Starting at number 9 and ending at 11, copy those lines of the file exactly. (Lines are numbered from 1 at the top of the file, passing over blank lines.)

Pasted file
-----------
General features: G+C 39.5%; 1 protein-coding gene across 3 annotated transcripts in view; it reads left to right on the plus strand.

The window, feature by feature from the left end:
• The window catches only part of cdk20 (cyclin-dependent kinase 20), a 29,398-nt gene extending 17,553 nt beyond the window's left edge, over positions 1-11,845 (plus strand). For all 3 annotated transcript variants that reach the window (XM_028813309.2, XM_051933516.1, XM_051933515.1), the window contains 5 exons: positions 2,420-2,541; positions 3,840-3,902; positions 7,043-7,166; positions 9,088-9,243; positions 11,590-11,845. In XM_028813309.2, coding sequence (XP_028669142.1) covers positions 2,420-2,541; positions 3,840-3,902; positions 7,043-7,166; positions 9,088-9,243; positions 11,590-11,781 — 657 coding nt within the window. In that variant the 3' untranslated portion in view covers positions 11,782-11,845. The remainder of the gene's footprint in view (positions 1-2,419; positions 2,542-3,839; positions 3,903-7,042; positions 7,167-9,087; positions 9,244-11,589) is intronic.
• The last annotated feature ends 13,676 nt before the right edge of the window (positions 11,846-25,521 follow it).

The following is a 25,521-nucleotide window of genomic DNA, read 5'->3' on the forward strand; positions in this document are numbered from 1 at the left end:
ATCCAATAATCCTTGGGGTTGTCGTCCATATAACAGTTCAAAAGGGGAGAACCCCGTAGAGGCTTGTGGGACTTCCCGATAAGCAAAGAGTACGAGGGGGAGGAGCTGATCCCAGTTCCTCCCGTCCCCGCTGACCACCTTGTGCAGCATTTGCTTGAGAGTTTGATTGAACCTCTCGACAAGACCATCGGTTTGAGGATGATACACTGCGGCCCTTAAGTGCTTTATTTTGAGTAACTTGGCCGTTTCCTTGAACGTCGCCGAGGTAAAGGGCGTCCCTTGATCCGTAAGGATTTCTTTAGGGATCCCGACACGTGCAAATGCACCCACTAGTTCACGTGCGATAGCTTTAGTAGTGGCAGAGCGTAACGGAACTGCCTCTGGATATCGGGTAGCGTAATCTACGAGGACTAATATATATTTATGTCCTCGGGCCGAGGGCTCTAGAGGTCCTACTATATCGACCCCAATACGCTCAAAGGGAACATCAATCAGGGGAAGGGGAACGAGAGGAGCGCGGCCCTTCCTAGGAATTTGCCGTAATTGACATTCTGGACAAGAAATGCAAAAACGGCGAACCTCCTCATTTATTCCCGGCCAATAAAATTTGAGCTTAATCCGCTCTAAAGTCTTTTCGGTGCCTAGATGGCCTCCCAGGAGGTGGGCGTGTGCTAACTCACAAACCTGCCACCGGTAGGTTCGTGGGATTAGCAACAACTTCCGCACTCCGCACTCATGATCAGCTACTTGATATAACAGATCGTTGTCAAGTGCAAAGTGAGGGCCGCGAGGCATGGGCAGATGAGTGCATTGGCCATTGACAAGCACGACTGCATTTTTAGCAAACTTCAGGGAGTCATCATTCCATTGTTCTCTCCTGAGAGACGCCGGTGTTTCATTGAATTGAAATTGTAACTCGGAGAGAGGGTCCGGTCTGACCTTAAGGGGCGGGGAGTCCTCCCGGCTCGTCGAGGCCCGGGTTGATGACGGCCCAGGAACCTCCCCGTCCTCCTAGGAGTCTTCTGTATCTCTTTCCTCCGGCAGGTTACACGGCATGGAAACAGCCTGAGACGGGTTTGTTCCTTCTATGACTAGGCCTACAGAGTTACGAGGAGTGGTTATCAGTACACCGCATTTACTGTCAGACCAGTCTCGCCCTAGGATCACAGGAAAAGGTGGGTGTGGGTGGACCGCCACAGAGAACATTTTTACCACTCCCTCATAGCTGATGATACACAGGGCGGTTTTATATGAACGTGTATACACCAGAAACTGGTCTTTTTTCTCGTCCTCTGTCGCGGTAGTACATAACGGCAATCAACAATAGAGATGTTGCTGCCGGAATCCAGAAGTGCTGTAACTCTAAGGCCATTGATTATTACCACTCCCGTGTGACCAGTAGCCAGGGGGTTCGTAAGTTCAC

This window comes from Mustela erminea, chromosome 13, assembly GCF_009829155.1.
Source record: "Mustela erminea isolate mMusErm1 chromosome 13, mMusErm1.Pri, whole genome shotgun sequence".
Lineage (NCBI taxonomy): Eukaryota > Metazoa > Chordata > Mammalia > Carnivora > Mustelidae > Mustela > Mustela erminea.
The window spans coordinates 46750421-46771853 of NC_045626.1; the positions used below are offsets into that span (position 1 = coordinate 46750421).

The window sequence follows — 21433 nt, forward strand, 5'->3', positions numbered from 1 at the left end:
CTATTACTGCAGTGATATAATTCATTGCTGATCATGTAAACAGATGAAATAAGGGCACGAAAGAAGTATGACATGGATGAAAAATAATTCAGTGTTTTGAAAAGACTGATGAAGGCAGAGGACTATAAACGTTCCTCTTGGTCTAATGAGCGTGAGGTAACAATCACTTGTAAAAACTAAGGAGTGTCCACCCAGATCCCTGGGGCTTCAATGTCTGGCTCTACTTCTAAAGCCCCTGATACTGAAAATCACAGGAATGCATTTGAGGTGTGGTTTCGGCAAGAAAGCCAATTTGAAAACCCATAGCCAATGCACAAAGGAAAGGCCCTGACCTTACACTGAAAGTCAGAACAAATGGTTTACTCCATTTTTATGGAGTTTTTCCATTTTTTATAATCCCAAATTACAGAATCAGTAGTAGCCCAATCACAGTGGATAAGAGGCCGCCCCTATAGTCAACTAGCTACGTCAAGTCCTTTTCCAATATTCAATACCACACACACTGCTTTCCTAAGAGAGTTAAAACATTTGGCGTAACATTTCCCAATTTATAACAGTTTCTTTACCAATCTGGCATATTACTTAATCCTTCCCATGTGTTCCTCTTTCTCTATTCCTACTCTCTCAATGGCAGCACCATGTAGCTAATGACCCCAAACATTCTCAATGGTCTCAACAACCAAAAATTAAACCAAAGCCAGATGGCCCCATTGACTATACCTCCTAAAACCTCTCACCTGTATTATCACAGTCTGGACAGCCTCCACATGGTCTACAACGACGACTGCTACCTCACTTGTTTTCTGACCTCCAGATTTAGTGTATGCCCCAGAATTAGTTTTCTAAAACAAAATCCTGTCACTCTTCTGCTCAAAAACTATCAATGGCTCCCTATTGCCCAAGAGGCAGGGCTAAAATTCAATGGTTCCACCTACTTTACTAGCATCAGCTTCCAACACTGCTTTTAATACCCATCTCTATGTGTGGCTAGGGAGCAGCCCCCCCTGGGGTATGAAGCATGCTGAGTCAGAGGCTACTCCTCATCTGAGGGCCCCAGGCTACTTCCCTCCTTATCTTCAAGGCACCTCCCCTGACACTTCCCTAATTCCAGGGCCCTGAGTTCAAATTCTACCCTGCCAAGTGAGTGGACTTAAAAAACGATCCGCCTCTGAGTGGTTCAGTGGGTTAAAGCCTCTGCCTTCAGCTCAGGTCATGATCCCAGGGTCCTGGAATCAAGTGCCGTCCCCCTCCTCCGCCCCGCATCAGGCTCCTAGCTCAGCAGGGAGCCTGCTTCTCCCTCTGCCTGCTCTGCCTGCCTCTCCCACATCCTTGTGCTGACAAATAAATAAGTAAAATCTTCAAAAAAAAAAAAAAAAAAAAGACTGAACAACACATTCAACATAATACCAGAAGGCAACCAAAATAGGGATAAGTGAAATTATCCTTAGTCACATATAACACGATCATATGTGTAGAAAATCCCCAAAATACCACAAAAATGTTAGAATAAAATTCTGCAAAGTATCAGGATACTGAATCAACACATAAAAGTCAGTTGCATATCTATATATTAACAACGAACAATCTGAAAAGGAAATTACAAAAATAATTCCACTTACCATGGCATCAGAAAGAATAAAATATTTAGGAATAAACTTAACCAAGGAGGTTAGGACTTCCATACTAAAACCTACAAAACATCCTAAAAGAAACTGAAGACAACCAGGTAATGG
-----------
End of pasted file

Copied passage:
Lineage (NCBI taxonomy): Eukaryota > Metazoa > Chordata > Mammalia > Carnivora > Mustelidae > Mustela > Mustela erminea.
The window spans coordinates 46750421-46771853 of NC_045626.1; the positions used below are offsets into that span (position 1 = coordinate 46750421).

The window sequence follows — 21433 nt, forward strand, 5'->3', positions numbered from 1 at the left end: